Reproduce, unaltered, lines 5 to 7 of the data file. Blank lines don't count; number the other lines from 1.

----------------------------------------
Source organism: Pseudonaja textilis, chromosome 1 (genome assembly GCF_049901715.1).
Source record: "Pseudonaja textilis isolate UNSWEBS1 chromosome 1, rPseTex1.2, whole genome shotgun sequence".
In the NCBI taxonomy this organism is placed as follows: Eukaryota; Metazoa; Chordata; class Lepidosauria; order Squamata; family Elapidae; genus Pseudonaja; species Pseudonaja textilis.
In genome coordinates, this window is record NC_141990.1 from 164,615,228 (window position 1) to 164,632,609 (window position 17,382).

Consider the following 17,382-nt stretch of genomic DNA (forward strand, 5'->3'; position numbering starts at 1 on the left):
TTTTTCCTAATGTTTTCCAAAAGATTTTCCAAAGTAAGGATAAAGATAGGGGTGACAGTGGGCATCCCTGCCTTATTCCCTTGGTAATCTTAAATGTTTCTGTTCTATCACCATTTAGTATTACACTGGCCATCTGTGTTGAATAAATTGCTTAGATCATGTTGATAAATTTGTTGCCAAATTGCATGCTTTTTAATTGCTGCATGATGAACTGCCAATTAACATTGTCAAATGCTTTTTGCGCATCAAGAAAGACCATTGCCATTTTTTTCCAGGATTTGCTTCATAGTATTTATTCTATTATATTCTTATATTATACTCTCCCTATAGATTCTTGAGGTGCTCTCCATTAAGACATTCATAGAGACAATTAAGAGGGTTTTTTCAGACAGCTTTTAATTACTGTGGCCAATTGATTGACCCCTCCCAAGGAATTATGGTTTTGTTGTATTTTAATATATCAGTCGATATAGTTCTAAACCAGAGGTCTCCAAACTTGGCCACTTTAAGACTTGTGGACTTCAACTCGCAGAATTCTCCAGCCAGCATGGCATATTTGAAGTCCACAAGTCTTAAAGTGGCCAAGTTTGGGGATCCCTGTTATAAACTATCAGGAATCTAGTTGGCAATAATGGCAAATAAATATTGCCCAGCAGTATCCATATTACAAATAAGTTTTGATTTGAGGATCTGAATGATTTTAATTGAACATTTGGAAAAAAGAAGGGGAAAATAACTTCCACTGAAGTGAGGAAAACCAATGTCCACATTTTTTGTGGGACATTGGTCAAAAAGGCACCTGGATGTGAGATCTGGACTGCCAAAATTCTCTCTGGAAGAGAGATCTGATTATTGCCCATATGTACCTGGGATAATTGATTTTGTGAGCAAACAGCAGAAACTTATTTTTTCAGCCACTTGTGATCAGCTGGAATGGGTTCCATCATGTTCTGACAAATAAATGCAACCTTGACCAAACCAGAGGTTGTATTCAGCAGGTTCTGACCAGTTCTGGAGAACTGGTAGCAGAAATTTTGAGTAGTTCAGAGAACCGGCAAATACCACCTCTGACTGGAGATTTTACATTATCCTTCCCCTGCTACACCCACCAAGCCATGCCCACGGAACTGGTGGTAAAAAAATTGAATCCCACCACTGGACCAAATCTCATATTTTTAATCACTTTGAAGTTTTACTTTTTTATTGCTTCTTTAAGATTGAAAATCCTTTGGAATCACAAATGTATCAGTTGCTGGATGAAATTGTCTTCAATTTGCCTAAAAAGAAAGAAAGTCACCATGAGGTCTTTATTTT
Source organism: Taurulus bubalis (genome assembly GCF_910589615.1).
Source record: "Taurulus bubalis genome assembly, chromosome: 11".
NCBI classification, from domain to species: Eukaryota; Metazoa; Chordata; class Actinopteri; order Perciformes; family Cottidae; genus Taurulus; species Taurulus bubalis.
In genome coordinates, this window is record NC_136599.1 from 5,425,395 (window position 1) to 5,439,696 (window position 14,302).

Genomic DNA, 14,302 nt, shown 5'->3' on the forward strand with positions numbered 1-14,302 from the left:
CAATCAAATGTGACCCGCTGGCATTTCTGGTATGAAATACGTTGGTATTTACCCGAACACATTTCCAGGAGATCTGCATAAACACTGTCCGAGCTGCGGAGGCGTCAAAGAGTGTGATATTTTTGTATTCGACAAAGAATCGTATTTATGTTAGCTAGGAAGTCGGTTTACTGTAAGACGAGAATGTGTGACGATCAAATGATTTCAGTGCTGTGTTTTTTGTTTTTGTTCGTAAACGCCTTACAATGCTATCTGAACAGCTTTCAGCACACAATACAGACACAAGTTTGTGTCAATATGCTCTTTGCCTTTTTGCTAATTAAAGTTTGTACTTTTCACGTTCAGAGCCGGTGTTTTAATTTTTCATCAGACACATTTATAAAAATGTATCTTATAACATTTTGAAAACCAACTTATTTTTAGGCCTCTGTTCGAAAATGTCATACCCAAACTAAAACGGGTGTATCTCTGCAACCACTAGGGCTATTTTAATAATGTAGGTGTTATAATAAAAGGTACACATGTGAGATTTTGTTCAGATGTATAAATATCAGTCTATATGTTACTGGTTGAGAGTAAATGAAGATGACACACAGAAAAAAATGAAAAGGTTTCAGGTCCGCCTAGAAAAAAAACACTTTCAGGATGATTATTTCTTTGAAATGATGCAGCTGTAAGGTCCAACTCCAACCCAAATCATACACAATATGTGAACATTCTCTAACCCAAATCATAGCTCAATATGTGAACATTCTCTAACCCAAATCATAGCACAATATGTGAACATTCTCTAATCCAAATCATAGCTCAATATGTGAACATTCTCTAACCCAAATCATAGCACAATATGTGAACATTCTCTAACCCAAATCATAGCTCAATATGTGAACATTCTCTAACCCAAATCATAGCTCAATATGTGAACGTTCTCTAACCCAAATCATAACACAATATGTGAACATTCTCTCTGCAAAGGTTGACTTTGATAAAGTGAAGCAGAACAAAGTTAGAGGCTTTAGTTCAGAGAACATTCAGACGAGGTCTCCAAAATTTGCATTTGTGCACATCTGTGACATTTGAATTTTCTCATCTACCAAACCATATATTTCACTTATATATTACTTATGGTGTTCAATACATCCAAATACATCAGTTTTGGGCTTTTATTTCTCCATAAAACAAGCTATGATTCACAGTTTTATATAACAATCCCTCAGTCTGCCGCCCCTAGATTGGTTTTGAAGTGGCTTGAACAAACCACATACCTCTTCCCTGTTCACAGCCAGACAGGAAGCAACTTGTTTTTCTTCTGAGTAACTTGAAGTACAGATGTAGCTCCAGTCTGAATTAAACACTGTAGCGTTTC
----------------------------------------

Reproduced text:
Consider the following 17,382-nt stretch of genomic DNA (forward strand, 5'->3'; position numbering starts at 1 on the left):
TTTTTCCTAATGTTTTCCAAAAGATTTTCCAAAGTAAGGATAAAGATAGGGGTGACAGTGGGCATCCCTGCCTTATTCCCTTGGTAATCTTAAATGTTTCTGTTCTATCACCATTTAGTATTACACTGGCCATCTGTGTTGAATAAATTGCTTAGATCATGTTGATAAATTTGTTGCCAAATTGCATGCTTTTTAATTGCTGCATGATGAACTGCCAATTAACATTGTCAAATGCTTTTTGCGCATCAAGAAAGACCATTGCCATTTTTTTCCAGGATTTGCTTCATAGTATTTATTCTATTATATTCTTATATTATACTCTCCCTATAGATTCTTGAGGTGCTCTCCATTAAGACATTCATAGAGACAATTAAGAGGGTTTTTTCAGACAGCTTTTAATTACTGTGGCCAATTGATTGACCCCTCCCAAGGAATTATGGTTTTGTTGTATTTTAATATATCAGTCGATATAGTTCTAAACCAGAGGTCTCCAAACTTGGCCACTTTAAGACTTGTGGACTTCAACTCGCAGAATTCTCCAGCCAGCATGGCATATTTGAAGTCCACAAGTCTTAAAGTGGCCAAGTTTGGGGATCCCTGTTATAAACTATCAGGAATCTAGTTGGCAATAATGGCAAATAAATATTGCCCAGCAGTATCCATATTACAAATAAGTTTTGATTTGAGGATCTGAATGATTTTAATTGAACATTTGGAAAAAAGAAGGGGAAAATAACTTCCACTGAAGTGAGGAAAACCAATGTCCACATTTTTTGTGGGACATTGGTCAAAAAGGCACCTGGATGTGAGATCTGGACTGCCAAAATTCTCTCTGGAAGAGAGATCTGATTATTGCCCATATGTACCTGGGATAATTGATTTTGTGAGCAAACAGCAGAAACTTATTTTTTCAGCCACTTGTGATCAGCTGGAATGGGTTCCATCATGTTCTGACAAATAAATGCAACCTTGACCAAACCAGAGGTTGTATTCAGCAGGTTCTGACCAGTTCTGGAGAACTGGTAGCAGAAATTTTGAGTAGTTCAGAGAACCGGCAAATACCACCTCTGACTGGAGATTTTACATTATCCTTCCCCTGCTACACCCACCAAGCCATGCCCACGGAACTGGTGGTAAAAAAATTGAATCCCACCACTGGACCAAATCTCATATTTTTAATCACTTTGAAGTTTTACTTTTTTATTGCTTCTTTAAGATTGAAAATCCTTTGGAATCACAAATGTATCAGTTGCTGGATGAAATTGTCTTCAATTTGCCTAAAAAGAAAGAAAGTCACCATGAGGTCTTTATTTT
Source organism: Taurulus bubalis (genome assembly GCF_910589615.1).